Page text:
Think on this…
What are your main goals currently? Who is under your care? Are you doing those things that nurture your soul so that you have the creativity and energy to continue?
I have found that our bodies will begin to tell us, often in no uncertain terms, that we need to slow down and practice self-care.
If you have a long list of ailments or seem to continuously be sick, stop and listen. Years ago, when I was working a job I disliked, I began to get headaches, like really bad ones. I pressed on in my practical job because I knew I had to work. Soon, the migraines were joined by panic attacks, something I had never experienced before. A good friend of mine and my mom pointed out that I needed to get out of the job, soon! It was a horrible fit for me, and I needed to make a decision to leave before it was made for me.
Lie #3 My Family or Spouse Should Just Know What I Need.
A friend and I were discussing this a few months back. For her, it was a struggle to ask for what she needed, hoping loved ones would “know” what she wanted. I realized that I don’t have trouble asking for what I want, but I do struggle to be specific and put it into action.
Do you feel held back, like you are waiting for permission to take time for you? Do you complain that you need some time “off”, but then stall there waiting for others to make it happen?
Taking responsibility for our feelings and emotions is healthy. So ponder on what it is that you specifically need. Do you need a small break each day, time to have coffee with a friend once a week, a date night out with your hubby or a different job that energizes you? Perhaps you have been struggling with depression or anxiety and what you really need is a support group or a wise counselor to talk to about it. I know that it can be a struggle to seek out what you truly need, but isn’t it time?
So this week look at the 3 lies holding you back from self-care. Do you tell yourself any of these lie? In what small way are you going to take care of yourself this week?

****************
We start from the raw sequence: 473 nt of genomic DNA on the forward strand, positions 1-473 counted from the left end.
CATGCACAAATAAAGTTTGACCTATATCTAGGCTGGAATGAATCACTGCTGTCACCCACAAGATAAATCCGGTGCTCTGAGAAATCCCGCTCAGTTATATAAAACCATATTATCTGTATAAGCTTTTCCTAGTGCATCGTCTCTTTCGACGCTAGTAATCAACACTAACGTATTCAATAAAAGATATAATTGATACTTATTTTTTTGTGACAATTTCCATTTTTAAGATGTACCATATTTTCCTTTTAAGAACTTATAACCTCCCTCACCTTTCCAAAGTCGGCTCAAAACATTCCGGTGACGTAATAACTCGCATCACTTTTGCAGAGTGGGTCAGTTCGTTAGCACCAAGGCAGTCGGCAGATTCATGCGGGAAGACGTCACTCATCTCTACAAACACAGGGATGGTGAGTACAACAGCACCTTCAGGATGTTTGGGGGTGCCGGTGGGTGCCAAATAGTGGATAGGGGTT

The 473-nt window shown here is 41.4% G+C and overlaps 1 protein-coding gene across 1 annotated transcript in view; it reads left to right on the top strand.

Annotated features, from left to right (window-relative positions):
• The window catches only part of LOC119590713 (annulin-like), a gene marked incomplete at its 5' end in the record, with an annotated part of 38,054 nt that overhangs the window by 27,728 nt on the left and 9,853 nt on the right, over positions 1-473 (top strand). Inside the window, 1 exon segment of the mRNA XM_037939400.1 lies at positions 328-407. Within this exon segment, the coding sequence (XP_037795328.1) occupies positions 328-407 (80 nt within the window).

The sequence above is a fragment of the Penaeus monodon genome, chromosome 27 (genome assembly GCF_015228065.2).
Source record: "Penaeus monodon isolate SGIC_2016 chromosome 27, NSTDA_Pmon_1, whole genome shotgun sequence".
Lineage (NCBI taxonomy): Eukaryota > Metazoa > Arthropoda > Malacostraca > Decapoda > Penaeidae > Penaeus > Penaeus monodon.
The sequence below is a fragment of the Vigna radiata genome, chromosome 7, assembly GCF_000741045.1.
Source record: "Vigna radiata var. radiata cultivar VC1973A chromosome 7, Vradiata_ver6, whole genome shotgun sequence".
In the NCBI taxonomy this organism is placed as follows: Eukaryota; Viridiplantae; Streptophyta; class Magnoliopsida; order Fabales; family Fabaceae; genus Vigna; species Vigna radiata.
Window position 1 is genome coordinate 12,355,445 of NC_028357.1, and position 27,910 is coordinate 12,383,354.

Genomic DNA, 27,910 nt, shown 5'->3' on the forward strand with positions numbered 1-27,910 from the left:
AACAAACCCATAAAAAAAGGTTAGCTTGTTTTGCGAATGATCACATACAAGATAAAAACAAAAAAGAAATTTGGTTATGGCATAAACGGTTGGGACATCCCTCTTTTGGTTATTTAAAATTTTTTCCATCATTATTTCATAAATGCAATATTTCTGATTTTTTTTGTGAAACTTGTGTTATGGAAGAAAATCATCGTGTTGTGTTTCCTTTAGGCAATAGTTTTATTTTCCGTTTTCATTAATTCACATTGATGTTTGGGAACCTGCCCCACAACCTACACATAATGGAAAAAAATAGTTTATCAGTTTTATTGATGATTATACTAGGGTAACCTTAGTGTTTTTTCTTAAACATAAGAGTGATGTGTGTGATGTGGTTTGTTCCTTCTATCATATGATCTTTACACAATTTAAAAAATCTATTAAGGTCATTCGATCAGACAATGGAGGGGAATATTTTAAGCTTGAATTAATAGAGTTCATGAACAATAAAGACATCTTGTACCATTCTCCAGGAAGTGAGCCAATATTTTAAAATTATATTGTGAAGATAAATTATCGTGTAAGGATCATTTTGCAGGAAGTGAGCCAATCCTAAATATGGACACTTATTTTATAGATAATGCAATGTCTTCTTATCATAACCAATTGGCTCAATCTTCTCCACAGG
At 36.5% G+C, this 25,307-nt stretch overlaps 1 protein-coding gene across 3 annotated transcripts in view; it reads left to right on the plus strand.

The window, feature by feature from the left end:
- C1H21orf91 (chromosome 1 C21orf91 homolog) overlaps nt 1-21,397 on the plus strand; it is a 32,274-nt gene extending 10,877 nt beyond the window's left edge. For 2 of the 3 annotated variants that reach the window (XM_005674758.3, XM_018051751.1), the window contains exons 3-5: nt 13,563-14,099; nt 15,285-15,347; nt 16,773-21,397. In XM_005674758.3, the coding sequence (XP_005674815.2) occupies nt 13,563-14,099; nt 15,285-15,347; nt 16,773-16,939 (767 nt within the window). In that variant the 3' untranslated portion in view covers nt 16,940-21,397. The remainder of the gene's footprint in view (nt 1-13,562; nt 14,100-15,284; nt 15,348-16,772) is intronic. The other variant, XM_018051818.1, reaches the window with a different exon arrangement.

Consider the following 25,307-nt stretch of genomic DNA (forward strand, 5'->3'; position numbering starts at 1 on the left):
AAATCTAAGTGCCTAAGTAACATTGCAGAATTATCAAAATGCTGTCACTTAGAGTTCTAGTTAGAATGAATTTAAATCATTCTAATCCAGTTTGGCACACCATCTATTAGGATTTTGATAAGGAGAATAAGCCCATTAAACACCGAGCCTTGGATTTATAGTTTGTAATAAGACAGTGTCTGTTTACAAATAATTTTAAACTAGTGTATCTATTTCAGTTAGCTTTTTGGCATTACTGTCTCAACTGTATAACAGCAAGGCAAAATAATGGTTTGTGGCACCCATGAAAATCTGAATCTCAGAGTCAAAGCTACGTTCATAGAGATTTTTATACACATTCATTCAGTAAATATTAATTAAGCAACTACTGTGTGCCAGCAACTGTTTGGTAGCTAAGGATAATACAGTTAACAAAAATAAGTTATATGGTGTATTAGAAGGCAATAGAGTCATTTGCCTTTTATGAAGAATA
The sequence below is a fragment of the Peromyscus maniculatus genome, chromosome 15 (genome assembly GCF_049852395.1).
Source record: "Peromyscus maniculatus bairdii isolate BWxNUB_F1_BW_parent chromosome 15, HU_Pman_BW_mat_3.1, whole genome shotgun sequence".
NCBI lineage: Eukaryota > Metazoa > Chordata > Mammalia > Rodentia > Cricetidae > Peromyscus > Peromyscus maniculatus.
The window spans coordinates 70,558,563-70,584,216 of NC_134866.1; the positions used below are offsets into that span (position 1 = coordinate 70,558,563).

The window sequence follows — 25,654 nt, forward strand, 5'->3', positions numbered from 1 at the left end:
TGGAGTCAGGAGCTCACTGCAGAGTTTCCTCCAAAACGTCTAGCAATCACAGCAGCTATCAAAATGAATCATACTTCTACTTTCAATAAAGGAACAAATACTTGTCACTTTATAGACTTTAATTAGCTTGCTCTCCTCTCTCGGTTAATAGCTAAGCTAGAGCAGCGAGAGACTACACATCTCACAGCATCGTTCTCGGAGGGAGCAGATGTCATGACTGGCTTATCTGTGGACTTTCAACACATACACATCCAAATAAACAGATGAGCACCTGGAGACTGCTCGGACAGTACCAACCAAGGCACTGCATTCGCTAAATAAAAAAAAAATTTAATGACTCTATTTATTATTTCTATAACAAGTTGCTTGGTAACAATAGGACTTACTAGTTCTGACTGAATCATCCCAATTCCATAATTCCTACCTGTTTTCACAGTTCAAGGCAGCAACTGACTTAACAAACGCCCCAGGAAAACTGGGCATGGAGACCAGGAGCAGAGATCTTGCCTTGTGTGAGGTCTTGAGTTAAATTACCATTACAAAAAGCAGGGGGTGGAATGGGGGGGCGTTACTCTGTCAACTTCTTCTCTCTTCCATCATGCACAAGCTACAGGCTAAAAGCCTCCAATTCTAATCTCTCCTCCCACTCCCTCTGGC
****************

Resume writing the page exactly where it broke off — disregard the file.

Miranda, this post is spot on! I’m most often guilty of #1, but at other times in my life I’ve believed the other two. It has become easier to spot when I’m stuck in a rut, believing that I can’t take care of myself until my list of tasks are completed. I try to give myself little rewards between finishing everything I feel I need to do. It really has made a difference! But sometimes I’m just so focused on getting things done that I forget to take a break for myself. Thanks for the reminder:)
Me too! I keep thinking I just need to get one more thing done! Yes, it is a great idea to use little rewards. It keeps me motivated and reminds me to take care of myself as well as my family.
Yes! Must get back to date nights and not make so many excuses for things I want to do (but don’t) because the truth is that I feel guilty. (Example- feel guilty when our child is with a baby sitter to have a date night… but shouldn’t!). Thanks for the reminders!
Misty, Yes, date night is so important. I know it was a struggle for me to leave the kids when they were younger! Now, I can see that date night was one of the best things we could have done for our family. We are investing in the health of our whole family when we make time to reconnect with our spouse.